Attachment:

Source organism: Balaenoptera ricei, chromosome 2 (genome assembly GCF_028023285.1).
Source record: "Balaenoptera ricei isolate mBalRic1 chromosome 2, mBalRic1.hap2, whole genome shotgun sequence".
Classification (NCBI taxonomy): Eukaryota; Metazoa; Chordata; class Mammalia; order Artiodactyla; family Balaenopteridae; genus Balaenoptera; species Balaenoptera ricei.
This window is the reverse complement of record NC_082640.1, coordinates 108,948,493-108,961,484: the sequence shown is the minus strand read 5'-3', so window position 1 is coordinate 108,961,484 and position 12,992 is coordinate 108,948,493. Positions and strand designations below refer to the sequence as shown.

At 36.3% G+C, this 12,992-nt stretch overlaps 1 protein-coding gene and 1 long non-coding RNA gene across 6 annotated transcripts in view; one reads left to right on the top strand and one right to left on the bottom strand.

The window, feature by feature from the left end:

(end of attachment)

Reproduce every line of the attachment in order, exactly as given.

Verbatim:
Source organism: Balaenoptera ricei, chromosome 2 (genome assembly GCF_028023285.1).
Source record: "Balaenoptera ricei isolate mBalRic1 chromosome 2, mBalRic1.hap2, whole genome shotgun sequence".
Classification (NCBI taxonomy): Eukaryota; Metazoa; Chordata; class Mammalia; order Artiodactyla; family Balaenopteridae; genus Balaenoptera; species Balaenoptera ricei.
This window is the reverse complement of record NC_082640.1, coordinates 108,948,493-108,961,484: the sequence shown is the minus strand read 5'-3', so window position 1 is coordinate 108,961,484 and position 12,992 is coordinate 108,948,493. Positions and strand designations below refer to the sequence as shown.

At 36.3% G+C, this 12,992-nt stretch overlaps 1 protein-coding gene and 1 long non-coding RNA gene across 6 annotated transcripts in view; one reads left to right on the top strand and one right to left on the bottom strand.

The window, feature by feature from the left end: